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Families, Organizations Gather In Studio City For SoCal’s 2nd ‘Stephanie’s Day’

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About Stephanie's Day
A Very Special Day For Very Special Families stephanies140 Families, Organizations Gather In Studio City For SoCals 2nd Stephanie’s Day CBS2/KCAL9 hosted a resource fair on July 14 to provide families with children impacted by autism and other special needs a place to gather valuable information, enjoy fun activities and much more.

Where: CBS Studio Center

» 4024 Radford Ave, Studio City, CA 91604


When: Saturday, July 14

STUDIO CITY (CBS) — More than 50 organizations gathered in Studio City on Saturday for Stephanie’s Day, a resource fair for families and friends of autistic and special needs children.

For a second year in a row, CBS2 and KCAL9 hosted the event on the CBS lot at 4200 Radford Avenue. It began at 10 a.m. and concluded at 2 p.m.

And while the day is billed as a resource fair, anyone who has attended knows it’s so much more.

CBS2 and KCAL9 Health reporter Lisa Sigell says the event works to connect families and showcase some of the best therapies, schools and intervention programs in the area.

Among the fifty groups present was Exceptional Minds, a nonprofit school and animation studio for young adults on the autism spectrum.

Stephanie’s Day was started by CBS2 and KCAL9 President and General Manager Steve Mauldin 16 years ago in honor of his daughter. A beaming father told the crowd, “She loves being here and loves the kids.” That was clearly evident as Stephanie greeted throngs of people with a hug.

The lot filled up quickly for a day of fun, sharing, learning and connecting. There was also a lot of entertainment, autographs and meet-and-greets with CBS2 and KCAL9 personalities, food, dancing, sports. And plenty of smiles.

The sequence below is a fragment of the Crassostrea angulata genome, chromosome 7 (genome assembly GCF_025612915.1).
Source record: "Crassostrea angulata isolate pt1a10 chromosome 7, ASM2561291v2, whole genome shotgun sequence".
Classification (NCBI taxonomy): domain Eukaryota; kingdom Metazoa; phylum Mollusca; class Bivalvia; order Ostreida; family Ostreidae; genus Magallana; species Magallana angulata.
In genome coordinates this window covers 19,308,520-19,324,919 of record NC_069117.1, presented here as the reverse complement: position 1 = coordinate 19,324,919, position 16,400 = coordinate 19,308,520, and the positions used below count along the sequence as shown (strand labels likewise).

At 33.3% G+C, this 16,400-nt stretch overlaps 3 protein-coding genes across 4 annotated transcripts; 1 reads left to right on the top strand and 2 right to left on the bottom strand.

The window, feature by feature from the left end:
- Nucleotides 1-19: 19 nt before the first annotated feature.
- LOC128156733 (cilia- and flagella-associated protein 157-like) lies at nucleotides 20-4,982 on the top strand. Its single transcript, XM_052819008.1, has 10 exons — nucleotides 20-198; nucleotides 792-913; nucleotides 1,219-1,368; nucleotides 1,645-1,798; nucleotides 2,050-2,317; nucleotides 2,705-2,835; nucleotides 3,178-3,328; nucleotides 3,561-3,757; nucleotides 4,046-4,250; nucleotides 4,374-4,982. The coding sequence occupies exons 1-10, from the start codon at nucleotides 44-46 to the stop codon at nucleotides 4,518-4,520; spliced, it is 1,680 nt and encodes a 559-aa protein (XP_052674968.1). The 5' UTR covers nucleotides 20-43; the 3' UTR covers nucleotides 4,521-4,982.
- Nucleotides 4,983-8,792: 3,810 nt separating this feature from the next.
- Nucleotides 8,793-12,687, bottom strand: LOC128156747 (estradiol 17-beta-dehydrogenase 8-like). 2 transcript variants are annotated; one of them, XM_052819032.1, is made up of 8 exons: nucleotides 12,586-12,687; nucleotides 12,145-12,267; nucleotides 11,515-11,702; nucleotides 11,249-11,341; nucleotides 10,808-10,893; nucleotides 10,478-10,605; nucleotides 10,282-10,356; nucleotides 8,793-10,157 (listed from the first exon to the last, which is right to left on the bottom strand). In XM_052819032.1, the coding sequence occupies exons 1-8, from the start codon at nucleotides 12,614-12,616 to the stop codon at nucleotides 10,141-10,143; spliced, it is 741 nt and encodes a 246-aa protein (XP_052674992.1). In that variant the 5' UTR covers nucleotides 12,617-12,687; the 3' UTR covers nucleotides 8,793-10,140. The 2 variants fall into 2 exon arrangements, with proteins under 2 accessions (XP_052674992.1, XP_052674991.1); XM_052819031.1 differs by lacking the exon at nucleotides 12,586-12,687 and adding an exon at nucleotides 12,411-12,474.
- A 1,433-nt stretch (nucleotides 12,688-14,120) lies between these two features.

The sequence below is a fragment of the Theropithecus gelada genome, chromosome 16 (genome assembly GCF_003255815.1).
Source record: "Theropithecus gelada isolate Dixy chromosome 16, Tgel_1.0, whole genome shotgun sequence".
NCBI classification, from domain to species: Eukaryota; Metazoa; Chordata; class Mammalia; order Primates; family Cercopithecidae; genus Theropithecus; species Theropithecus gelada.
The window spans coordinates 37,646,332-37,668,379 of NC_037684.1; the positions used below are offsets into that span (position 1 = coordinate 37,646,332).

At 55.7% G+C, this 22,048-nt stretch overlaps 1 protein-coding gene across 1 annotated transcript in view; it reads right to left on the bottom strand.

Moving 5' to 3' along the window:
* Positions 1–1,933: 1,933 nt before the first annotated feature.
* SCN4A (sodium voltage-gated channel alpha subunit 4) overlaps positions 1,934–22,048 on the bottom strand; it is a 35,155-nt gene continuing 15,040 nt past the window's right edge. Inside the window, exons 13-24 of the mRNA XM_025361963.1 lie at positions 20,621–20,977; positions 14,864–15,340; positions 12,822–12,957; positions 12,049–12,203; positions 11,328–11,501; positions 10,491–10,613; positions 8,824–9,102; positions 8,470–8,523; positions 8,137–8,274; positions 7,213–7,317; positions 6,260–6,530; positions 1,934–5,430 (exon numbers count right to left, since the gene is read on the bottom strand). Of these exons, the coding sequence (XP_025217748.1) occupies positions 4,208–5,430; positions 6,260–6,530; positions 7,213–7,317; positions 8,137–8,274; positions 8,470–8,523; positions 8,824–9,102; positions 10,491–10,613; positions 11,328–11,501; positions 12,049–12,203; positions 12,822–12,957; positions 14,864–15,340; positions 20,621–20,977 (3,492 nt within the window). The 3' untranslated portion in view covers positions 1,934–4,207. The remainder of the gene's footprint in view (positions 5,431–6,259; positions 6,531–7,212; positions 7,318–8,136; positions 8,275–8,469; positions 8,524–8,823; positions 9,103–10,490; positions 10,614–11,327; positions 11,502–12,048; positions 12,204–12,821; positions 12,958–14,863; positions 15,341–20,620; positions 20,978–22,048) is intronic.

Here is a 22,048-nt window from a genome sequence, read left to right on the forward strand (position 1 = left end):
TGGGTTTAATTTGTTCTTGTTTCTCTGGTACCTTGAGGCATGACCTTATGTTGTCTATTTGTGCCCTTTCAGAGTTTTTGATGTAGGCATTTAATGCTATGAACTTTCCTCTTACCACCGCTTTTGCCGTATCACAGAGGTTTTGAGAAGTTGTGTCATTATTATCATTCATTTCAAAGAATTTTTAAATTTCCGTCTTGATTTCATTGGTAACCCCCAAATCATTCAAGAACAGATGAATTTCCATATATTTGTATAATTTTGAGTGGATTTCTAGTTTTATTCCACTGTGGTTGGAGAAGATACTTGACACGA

Said Mauldin, “There are so many families who have special needs kids, that struggle to have just a normal, everyday life. This resource fair is about making it a little bit better.”

His wife Sheilah, Stephanie’s mom, also sees the help benefits. “It’s like a big birthday party — where everyone is happy. And there are snacks and balloons and goody bags. So it’s just a wonderful, wonderful event.”

Parent Annie Young brought her son Calvin. “This event is great,” she said, “it gave us both an opportunity to learn something.”

Frank Nelson brought his son Austin. They put their snacks aside just long enough to tell Sigell how much the day meant to them, too. “This is an adventure for my son,” said Nelson, “it’s a happy day. It’s his day.”

Sherry Brady was overcome with emotion when she told Sigell what the day meant to her as a mother with a special needs child. For one thing, the day makes her feel like she isn’t alone. Wiping away tears, she said, “It’s wonderful to be a part of a day like this. An amazing day, to meet amazing people. I realize just how lucky I am to have my daughter. Even more so today than I do on a regular basis.”

Sigell also spoke to Matthew Asner, executive director for SoCal’s Autism Speaks. He said events like Stephanie’s Day are needed now more than ever. “Events like this are a wonderful opportunity for families to come out and see what’s out there. To see cutting-edge programs and technologies. There’s nothing like it.”

Says a beaming Mauldin, “These kids are blessings. We take that very seriously. We know it’s changed our life for the better. And we hope we can make other lives as good as possible. Stephanie is a very fortunate girl, but we are a very fortunate family to have her.”

 

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